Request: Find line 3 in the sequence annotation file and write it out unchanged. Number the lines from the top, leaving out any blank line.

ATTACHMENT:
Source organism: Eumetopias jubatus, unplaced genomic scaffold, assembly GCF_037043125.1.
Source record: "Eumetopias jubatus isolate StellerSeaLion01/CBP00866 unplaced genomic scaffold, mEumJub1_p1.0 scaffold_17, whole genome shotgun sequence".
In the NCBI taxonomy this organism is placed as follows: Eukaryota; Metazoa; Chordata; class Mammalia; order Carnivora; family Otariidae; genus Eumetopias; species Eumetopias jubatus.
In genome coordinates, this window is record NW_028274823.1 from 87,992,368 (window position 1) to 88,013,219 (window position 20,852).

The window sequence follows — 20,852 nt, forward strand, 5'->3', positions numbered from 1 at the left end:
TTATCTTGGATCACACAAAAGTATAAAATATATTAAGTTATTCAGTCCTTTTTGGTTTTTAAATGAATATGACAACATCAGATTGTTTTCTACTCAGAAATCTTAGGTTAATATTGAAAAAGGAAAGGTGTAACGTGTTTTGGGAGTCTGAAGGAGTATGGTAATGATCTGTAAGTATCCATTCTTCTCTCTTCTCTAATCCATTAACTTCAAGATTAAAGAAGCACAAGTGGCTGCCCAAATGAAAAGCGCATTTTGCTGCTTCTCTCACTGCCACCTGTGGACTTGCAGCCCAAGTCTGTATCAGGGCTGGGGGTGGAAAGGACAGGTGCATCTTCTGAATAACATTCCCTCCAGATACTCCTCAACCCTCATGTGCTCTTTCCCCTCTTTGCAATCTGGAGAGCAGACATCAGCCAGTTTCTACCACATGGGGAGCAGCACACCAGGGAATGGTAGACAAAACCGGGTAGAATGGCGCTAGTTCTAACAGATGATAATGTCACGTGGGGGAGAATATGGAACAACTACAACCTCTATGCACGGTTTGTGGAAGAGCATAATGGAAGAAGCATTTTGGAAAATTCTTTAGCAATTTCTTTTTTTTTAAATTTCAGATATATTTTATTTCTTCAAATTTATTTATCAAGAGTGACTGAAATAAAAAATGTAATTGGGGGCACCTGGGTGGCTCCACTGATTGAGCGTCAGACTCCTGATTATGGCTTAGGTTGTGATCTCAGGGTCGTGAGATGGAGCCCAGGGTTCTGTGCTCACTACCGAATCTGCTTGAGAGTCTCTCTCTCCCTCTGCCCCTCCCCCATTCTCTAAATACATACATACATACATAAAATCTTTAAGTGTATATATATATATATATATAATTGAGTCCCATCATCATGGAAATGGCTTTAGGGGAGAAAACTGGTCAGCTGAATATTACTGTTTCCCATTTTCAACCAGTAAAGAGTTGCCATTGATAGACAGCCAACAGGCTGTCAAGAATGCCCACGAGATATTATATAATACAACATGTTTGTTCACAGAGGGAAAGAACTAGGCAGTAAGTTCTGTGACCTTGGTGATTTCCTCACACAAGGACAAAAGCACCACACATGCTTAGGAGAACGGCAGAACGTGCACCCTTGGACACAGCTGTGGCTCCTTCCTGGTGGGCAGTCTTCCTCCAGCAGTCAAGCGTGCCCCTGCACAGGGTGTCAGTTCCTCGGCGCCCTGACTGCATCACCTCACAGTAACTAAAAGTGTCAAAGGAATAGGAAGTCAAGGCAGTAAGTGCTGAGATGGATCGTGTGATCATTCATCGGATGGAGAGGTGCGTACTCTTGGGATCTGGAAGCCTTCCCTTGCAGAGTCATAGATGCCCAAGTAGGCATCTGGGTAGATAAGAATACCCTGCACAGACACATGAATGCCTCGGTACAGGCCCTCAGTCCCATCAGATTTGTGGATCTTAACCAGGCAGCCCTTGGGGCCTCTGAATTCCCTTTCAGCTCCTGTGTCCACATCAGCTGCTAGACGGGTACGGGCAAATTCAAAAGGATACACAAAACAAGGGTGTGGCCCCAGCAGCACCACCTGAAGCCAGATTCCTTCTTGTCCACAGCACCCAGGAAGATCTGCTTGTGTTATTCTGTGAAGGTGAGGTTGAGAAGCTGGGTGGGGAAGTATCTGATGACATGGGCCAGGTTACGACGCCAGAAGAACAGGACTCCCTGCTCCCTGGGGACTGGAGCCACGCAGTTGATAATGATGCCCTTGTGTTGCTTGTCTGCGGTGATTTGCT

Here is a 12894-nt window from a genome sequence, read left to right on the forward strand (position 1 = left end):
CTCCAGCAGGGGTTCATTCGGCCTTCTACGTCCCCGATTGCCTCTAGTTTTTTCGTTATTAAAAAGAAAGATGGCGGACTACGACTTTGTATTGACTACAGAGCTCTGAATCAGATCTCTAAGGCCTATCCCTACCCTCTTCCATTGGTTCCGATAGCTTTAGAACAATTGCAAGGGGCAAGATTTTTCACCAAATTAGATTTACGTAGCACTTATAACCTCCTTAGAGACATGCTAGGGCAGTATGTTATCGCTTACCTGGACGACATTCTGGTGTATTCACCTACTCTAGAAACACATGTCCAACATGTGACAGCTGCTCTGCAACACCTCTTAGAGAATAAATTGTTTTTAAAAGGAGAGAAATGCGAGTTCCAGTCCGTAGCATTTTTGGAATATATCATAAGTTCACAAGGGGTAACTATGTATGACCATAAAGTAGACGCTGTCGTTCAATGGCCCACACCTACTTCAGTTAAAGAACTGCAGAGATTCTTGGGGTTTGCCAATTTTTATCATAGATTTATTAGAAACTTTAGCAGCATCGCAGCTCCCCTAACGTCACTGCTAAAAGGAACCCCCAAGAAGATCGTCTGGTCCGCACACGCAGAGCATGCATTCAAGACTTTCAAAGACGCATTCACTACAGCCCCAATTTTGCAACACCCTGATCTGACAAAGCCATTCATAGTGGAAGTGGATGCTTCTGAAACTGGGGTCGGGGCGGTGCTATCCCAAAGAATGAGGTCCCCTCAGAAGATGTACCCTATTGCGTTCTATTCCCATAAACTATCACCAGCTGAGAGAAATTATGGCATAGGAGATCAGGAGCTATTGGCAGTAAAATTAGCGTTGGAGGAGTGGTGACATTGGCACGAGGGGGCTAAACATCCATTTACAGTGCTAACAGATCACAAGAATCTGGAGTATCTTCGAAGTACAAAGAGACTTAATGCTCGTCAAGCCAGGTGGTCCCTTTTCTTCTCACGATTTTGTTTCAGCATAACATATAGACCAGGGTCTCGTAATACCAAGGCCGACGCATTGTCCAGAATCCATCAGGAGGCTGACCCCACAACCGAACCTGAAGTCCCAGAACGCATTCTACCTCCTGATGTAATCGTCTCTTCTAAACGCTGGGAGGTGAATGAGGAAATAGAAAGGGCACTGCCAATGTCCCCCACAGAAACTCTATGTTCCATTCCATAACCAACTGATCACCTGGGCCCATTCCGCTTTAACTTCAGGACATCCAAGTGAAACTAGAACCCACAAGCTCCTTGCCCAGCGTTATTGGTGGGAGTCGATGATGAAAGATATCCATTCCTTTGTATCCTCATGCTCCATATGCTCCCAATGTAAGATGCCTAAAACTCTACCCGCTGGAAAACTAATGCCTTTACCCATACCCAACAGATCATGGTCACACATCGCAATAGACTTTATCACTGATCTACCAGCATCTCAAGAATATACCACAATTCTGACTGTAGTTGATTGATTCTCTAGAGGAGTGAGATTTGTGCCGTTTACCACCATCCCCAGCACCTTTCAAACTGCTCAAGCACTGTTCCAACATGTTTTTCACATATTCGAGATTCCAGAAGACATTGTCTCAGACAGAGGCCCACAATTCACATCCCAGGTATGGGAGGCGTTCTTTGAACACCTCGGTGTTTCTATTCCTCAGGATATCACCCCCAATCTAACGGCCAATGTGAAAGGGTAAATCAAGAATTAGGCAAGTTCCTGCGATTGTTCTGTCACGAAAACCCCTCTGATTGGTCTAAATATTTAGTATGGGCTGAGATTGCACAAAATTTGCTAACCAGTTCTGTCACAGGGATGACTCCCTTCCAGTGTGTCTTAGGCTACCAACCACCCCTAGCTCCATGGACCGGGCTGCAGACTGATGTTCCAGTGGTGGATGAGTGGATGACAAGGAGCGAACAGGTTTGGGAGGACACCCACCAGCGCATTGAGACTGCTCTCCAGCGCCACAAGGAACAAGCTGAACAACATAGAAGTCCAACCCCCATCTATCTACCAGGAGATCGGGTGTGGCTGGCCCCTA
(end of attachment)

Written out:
In the NCBI taxonomy this organism is placed as follows: Eukaryota; Metazoa; Chordata; class Mammalia; order Carnivora; family Otariidae; genus Eumetopias; species Eumetopias jubatus.